Spike skill assessment

All participants hit spike five times and the mean values was used for analysis. [28] The volleyball players were oriented to hit the diagonal spike as fast as possible towards the 16 [m.sup.2] (4x4 m) target. Spike direction is limited to this target. The participant hit spike with the volleyball ball from position 4 to position 5. The ball used for the test was a FIVB official match ball. The net height was 2.10 m during all measurements. A radar gun was used to measure the speed of the ball (Stalker Sport 2, Applied Concepts, Inc. Texas, USA). [29] A radar gun was placed 50 cm behind the opposite corner of the court in a diagonal position (Figure 3).



Statistical analyses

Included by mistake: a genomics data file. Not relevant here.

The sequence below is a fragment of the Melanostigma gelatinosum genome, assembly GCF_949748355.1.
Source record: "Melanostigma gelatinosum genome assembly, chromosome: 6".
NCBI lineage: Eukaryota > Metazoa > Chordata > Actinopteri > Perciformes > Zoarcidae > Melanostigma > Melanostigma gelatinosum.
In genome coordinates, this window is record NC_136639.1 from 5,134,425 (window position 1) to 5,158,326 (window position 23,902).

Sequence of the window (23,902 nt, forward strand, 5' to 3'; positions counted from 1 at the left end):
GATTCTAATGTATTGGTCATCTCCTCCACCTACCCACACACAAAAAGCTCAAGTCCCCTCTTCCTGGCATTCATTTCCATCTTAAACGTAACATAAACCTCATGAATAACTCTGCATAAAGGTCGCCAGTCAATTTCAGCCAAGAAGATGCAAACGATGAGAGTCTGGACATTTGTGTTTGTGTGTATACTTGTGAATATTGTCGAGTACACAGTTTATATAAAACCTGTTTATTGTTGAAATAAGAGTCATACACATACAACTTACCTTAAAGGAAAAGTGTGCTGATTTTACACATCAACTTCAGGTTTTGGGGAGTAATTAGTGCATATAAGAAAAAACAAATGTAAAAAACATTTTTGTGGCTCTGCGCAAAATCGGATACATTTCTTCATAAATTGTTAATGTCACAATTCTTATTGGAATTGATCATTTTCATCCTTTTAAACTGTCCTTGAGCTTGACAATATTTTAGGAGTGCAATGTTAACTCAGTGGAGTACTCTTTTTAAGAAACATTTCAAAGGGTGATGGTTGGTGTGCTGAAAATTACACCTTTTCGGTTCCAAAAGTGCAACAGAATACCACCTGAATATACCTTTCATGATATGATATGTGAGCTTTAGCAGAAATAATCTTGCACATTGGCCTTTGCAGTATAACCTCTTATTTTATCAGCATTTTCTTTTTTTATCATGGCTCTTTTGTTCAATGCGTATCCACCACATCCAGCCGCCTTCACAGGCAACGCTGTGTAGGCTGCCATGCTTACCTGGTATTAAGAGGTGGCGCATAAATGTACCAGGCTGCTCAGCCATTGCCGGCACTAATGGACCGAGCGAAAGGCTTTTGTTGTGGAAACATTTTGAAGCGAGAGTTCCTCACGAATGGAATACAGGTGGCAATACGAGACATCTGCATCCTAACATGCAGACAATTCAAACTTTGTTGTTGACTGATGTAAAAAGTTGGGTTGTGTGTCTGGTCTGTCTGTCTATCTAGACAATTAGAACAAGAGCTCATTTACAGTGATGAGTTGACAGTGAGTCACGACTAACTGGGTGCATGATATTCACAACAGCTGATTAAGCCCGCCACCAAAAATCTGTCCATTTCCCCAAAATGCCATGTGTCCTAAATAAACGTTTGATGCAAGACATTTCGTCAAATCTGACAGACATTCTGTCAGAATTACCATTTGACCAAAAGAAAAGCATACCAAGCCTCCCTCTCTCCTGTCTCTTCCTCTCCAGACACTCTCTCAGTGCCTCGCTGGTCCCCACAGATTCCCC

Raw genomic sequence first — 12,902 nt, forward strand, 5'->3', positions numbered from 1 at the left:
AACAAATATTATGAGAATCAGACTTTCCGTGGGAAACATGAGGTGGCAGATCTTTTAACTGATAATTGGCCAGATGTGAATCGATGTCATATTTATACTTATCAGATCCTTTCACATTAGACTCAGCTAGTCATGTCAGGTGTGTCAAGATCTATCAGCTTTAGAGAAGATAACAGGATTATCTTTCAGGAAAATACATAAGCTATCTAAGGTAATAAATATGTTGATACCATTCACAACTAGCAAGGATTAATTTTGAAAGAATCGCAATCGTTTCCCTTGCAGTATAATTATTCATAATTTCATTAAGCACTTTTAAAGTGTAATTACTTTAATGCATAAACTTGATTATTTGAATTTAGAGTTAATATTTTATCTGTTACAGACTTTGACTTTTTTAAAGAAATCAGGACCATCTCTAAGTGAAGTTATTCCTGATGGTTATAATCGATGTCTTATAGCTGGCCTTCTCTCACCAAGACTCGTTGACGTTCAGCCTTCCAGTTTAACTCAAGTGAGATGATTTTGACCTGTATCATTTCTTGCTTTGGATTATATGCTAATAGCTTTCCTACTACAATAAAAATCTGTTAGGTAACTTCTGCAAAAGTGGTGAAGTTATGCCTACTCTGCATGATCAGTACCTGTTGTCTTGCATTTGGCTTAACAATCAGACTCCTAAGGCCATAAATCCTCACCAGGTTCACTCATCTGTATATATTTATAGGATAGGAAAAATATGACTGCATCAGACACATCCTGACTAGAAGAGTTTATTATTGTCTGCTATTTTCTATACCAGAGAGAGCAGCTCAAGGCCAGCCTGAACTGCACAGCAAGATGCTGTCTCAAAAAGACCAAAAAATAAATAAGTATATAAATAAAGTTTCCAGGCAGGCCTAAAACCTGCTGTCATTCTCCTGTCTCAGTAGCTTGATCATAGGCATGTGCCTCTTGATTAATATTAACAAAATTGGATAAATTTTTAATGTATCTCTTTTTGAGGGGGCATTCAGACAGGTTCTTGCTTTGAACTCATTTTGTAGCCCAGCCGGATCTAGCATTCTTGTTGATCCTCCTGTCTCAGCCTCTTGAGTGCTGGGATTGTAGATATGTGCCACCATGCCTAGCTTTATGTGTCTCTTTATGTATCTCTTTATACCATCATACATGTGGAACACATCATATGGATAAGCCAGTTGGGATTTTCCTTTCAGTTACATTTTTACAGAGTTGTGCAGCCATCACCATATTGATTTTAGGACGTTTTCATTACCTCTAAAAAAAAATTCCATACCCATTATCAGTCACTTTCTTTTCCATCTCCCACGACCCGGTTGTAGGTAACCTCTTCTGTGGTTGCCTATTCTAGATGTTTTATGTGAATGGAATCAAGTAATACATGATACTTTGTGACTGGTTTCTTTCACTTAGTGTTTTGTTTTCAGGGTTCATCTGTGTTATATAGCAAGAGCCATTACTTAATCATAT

The statistical analyses were performed using IBM SPSS version 22.0 software (IBM Corp., Armonk, NY, USA). Shapiro-Wilk test was performed to check for normality and assumption of homogeneity of variances was tested using Levene's test. Descriptive statistics were reported either by mean [+ or -] standard deviation or median [minimum - maximum] values depending on the type of performed statistical analyses tests (parametric or non-parametric test). 3x2 (group x time) mixed design analyses of variance (ANOVA) were used to investigate the interaction effect of time and intervention on dependent performance variables. Then, the effects of intervention/control on performance measures were investigated using paired Student's t-test within each group. Wilcoxon signed-rank test was used where parametric test assumptions were violated. Possible differences in performance changes ([DELTA]) after interventions between study groups were checked using one way ANOVA with post-hoc Tukey's test. Kruskal-Wallis test together with Mann-Whitney U test was used in the case of violation of parametric test assumptions. Baseline performance measures and reliability levels were evaluated according to intraclass correlation coefficient (ICC) with 95% confidence intervals. A p value of [less than or equal to]0.05 was considered statistically significant.